PM to crack whip on border closures
Scott Morrison will urge the states to "get practical" about border closures at the National Cabinet on Friday amid growing complaints of families being refused medical treatment and denied the right to travel interstate to relocate for new jobs.
After finalising a road map for borders to reopen earlier this year in July, the plan went out the window after coronavirus cases spiked in Victoria.
At Friday's talks between state premiers and the Prime Minister, the federal government will urge leaders to stick to the medical advice and resist the politics.
"Well we've got to be practical about these things, and we've got to act on medical advice and that has to be transparent,'' the Prime Minister said this week.
"The suppression strategy is to ensure we get no community transmission. I think what's been demonstrated, particularly in NSW, is that outbreaks can be addressed and they've got another challenge at the moment, but the cases have come right down there.
"I'm pleased that we are turning the corner in Melbourne and Victoria. But you know, people have got to get access to medical treatment. I mean we fund hospitals, and Medicare, and services all around the country so Australians wherever they live, can get to those services.
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Qantas CEO Alan Joyce warned on Thursday that politics was driving the decisions rather than medical advice and hundreds of jobs would be lost as a result.
"When you have states with zero cases closing their borders to states with zero cases, there doesn't seem to be any medical reason or health reason or any logical reason for those to remain closed," Mr Joyce told Sky News.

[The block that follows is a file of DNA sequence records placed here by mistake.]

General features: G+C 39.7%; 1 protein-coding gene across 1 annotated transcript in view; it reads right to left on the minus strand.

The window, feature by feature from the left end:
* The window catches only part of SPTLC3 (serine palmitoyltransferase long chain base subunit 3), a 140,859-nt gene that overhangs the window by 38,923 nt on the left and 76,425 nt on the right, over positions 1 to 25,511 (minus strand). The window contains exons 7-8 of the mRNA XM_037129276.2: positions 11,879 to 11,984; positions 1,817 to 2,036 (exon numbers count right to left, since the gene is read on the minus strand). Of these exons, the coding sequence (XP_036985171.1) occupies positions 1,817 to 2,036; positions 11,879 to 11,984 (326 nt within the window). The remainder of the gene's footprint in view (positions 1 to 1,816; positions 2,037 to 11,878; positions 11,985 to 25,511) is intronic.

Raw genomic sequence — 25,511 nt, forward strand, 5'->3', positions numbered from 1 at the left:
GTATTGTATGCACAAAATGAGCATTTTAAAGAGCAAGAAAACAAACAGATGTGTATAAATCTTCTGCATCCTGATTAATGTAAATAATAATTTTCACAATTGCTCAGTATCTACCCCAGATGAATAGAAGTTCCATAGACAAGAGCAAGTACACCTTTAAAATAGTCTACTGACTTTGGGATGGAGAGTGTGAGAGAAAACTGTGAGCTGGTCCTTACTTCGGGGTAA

"When do borders close? Because they may have to close again in the future. When do they open? And at the moment it doesn't seem to be medically or scientifically based.
"It seems to be more politically driven."
The Prime Minister said on Thursday that some progress was being made on individual cases but more needed to be done.
"I mean, I am making some real progress, I mean I appreciate the work we've been doing with Premier Marshall with a lot of those cross-border issues, particularly for medical needs,'' he said.
"Premier Berejiklian, we've been getting some good movement on agricultural workers, shearers and others having to do various work and so on. We just need to be practical about it and ensure that we only need to do what is needed, and that we're obviously concerned about the spread of the virus, but we've also got to look at the medical evidence of what's occurring on the ground."
But Queensland Premier Annastacia Palaszczuk slammed Health Minister Greg Hunt's call for her to act with "common decency" on border closures and urged him to start acting on aged care deaths.
Ms Palaszczuk, who faces the polls on October 31, was responding to Mr Hunt's calls for Queensland to allow regional NSW residents to access medical treatment where it was closer.
"I'm showing a lot of decency," Ms Palaszczuk said.
"It's about time Greg Hunt focuses on aged care and issues in Victoria and stops trying to raise every other issue about Queensland."
Aged care will again be a major focus of Friday's talks amid growing complaints the Prime Minister is not taking full responsibility for the COVID crisis in Victoria's nursing homes.
National cabinet will also be briefed on the economic impact of the COVID-19 crisis by Reserve Bank governor Philip Lowe and the Treasury secretary Steven Kennedy.
Originally published as PM to crack whip on border closures